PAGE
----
|Headquarters London, England, UK|
|Industry Paranormal investigation and research|
Founded 1862, London, England, UK
Key people Alan Murdie Chair Sarah Darnell General Secretary Derek Green Investigations Officer David Saunderson Events Officer Karen Cliff Press Officer Mark Ottowell Journal Editor James Tacchi Science & Technical Officer Paul Foulsham Ghost Club Webmaster Gianna De Salvo Membership Secretary
The ghost club 2003
The Ghost Club is a paranormal investigation and research organization that was founded in London in 1862. It is widely believed to be the oldest such organization in the world. Since 1862 it has primarily investigated ghosts and hauntings.
The club has its roots in Cambridge in 1855 where fellows at Trinity College began to discuss ghosts and psychic phenomena. Launched officially in London in 1862, it counted Charles Dickens and Sir Arthur Conan Doyle among its members. One of the club's earliest investigations was of the Davenport Brothers and their "spirit cabinet" hoax, the club challenging the Davenports' claim of contacting the dead.
The group continued to undertake practical investigations of spiritualist phenomena, a topic then in vogue, meeting to discuss ghostly subjects. The Ghost Club dissolved in the 1870s following the death of Dickens.
The club was revived on All Saints Day 1882 by the medium Stainton Moses and Alaric Alfred Watts. initially claiming to be the original founders, without acknowledging its origins. In 1882, the Society for Psychical Research (SPR), with whom there was an initial overlap, was founded at a similar time.
While the SPR was a body devoted to scientific study, the Ghost Club remained a selective and secretive organization of convinced believers for whom psychic phenomena were an established fact. Stainton Moses resigned from the vice presidency of the SPR in 1886 and thereafter devoted himself to the Ghost Club. Membership was small (82 members over 54 years) and women were not allowed but during this period it attracted some of the most original and controversial minds in psychical research. These included Sir William Crookes Sir Oliver Lodge, Nandor Fodor and Sir Arthur Conan Doyle.
The archives of the Club reveal that the names of members, both living and dead, were solemnly recited each November 2. Each individual, living or dead, was recognized a member of the Club. On more than one occasion deceased members were believed to have made their presence felt.
Involved were also the poet W. B. Yeats (joined 1911) and Frederick Bligh Bond (joined 1925), who became infamous with his investigations into spiritualism at Glastonbury. Bligh Bond later left the country and became active in the American Society for Psychical Research. He was ordained into the Old Catholic Church and rejoined the Ghost Club on his return to Britain in 1935.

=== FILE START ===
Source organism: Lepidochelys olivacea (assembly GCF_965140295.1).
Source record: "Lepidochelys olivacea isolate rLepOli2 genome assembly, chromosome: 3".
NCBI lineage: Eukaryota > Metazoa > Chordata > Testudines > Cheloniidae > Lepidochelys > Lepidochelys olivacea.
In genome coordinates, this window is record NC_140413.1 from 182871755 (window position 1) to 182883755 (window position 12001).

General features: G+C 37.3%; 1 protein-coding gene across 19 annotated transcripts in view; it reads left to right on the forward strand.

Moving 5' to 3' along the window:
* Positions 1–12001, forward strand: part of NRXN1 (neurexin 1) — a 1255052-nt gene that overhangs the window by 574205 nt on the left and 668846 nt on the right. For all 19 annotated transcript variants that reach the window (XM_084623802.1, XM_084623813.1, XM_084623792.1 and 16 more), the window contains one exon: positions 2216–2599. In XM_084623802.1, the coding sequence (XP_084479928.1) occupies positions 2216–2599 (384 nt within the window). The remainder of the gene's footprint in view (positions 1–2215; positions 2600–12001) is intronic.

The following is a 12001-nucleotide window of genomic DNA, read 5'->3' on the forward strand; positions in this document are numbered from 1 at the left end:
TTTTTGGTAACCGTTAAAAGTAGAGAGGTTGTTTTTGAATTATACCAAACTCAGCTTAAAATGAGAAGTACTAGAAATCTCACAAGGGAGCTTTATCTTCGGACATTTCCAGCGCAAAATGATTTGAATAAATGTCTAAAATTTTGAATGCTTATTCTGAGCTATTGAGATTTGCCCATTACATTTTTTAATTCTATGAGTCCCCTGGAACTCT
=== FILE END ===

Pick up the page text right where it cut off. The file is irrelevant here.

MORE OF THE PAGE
The Principal of Jesus College, Cambridge, Arthur Grey fictionalized the Ghost Club in 1919 as "The Everlasting Club" in a ghost story that many still believe to be true.
Early 20th Century
The 20th century's move from séance room investigation to laboratory-based research meant the Ghost Club fell out of touch with contemporary psychic research. Harry Price, famous for his investigation into Borley Rectory, joined as a member in 1927 as did psychologist Dr. Nandor Fodor who represented the changing approach to psychical research taking place. With attendance falling, the Club closed in 1936 after 485 meetings. The Ghost Club records were deposited in the British Museum under the proviso that they would remain closed until 1962 out of respect for confidentiality.
Within 18 months, Price relaunched the Ghost Club as a society dining event where psychic researchers and mediums delivered after-dinner talks. Price decided to admit women to the club, also specifying that it was not a spiritualist church or association but a group of skeptics that gathered to discuss paranormal topics. Members in this period included Dr. C.E.M.Joad, Sir Julian Huxley, Algernon Blackwood, Sir Osbert Sitwell and Lord Amwell.
Following Price's death in 1948, the Club was again relaunched by members of the committee, Philip Paul and Peter Underwood. From 1962 Underwood served as President and many account of Club activities are found in his books.
Tom Perrott joined the club in 1967 and served as Chairman from 1971 to 1993.
In 1993, the club underwent a period of internal disruption, during which Underwood left to become Life President of another society he'd revived called "The Ghost Club Society",.
The Ghost Club later expanded its remit to include the study of UFOs, dowsing, cryptozoology and similar topics.
In 1998, Perrott resigned as Chairman (although he remained active in club affairs), and barrister Alan Murdie was elected as his successor. Alan Murdie has written a number of ghost books including Haunted Brighton and regularly writes for Fortean Times. In 2005 he was succeeded by Kathy Gearing. Gearing, the club's first female chairperson, announced in the Summer 2009 newsletter of the club her resignation from her position.
The club continues to meet monthly at the Victory Services Club near Marble Arch, in London. Several investigations are performed in England every year. In recent times, investigations have been organised in Scotland by the club's Scottish Area Investigation Coordinator.